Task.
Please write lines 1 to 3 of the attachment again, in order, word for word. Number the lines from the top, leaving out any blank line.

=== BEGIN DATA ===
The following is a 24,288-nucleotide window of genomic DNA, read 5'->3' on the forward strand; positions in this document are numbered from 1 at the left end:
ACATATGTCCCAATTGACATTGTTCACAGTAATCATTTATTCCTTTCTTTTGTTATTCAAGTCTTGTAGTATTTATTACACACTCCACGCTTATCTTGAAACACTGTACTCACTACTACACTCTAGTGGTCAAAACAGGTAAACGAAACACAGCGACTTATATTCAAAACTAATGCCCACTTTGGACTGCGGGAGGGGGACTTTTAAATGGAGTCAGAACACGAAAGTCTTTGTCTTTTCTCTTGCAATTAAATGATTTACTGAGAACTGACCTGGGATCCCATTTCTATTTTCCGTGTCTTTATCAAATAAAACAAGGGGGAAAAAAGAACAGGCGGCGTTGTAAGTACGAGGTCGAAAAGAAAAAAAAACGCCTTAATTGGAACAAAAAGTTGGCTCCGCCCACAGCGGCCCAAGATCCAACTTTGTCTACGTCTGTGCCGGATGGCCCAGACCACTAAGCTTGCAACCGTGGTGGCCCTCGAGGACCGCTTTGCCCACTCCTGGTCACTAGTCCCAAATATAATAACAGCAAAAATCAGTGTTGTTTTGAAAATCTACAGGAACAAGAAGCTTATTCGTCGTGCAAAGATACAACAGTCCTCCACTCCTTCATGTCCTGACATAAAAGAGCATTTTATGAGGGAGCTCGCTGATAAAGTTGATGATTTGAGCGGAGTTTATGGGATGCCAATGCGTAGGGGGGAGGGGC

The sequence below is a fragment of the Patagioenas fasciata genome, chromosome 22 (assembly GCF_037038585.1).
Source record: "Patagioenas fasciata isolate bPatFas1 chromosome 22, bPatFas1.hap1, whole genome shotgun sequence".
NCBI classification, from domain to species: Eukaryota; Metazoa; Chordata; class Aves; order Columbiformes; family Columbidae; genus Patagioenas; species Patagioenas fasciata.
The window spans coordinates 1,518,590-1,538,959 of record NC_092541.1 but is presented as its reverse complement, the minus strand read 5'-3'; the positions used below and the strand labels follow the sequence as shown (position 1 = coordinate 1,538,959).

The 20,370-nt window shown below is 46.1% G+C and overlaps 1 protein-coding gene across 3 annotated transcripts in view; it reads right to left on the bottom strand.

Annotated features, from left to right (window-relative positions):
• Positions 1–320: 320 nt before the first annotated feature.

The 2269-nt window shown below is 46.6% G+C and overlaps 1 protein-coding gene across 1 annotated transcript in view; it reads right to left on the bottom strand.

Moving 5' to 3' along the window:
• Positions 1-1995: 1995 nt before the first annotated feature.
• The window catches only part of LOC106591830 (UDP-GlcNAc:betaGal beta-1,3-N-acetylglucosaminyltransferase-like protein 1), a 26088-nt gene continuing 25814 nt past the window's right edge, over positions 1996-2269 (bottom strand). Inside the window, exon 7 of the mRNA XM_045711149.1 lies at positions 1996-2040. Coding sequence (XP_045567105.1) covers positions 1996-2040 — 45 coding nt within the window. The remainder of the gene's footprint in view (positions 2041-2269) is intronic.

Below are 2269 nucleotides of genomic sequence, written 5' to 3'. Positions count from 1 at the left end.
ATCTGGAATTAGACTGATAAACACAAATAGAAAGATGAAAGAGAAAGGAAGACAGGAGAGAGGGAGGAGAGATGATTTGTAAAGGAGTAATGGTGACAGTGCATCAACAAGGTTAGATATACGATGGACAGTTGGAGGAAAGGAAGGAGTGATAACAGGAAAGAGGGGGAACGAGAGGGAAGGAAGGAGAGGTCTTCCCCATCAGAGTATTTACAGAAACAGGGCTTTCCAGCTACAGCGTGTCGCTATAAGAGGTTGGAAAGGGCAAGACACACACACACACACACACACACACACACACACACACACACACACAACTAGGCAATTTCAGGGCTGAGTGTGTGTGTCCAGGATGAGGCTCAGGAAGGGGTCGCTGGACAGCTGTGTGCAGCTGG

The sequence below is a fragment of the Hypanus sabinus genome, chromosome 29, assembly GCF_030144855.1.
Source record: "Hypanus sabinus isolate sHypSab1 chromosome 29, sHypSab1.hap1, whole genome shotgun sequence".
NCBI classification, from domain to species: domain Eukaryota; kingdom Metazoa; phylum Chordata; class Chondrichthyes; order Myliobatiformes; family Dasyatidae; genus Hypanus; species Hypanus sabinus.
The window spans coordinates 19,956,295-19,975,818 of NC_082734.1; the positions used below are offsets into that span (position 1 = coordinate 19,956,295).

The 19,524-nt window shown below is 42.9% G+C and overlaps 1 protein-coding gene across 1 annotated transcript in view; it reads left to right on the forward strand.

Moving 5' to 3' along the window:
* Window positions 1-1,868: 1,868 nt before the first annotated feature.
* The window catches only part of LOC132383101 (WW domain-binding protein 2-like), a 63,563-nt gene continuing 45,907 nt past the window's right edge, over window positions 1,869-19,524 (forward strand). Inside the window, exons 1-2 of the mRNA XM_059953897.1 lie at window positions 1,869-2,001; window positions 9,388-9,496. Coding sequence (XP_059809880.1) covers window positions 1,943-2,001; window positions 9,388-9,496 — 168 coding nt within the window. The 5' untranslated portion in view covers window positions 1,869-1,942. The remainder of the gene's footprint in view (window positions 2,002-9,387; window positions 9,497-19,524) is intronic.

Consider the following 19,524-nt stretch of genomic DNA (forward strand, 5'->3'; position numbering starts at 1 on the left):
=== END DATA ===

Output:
The following is a 24,288-nucleotide window of genomic DNA, read 5'->3' on the forward strand; positions in this document are numbered from 1 at the left end:
ACATATGTCCCAATTGACATTGTTCACAGTAATCATTTATTCCTTTCTTTTGTTATTCAAGTCTTGTAGTATTTATTACACACTCCACGCTTATCTTGAAACACTGTACTCACTACTACACTCTAGTGGTCAAAACAGGTAAACGAAACACAGCGACTTATATTCAAAACTAATGCCCACTTTGGACTGCGGGAGGGGGACTTTTAAATGGAGTCAGAACACGAAAGTCTTTGTCTTTTCTCTTGCAATTAAATGATTTACTGAGAACTGACCTGGGATCCCATTTCTATTTTCCGTGTCTTTATCAAATAAAACAAGGGGGAAAAAAGAACAGGCGGCGTTGTAAGTACGAGGTCGAAAAGAAAAAAAAACGCCTTAATTGGAACAAAAAGTTGGCTCCGCCCACAGCGGCCCAAGATCCAACTTTGTCTACGTCTGTGCCGGATGGCCCAGACCACTAAGCTTGCAACCGTGGTGGCCCTCGAGGACCGCTTTGCCCACTCCTGGTCACTAGTCCCAAATATAATAACAGCAAAAATCAGTGTTGTTTTGAAAATCTACAGGAACAAGAAGCTTATTCGTCGTGCAAAGATACAACAGTCCTCCACTCCTTCATGTCCTGACATAAAAGAGCATTTTATGAGGGAGCTCGCTGATAAAGTTGATGATTTGAGCGGAGTTTATGGGATGCCAATGCGTAGGGGGGAGGGGC

The sequence below is a fragment of the Patagioenas fasciata genome, chromosome 22 (assembly GCF_037038585.1).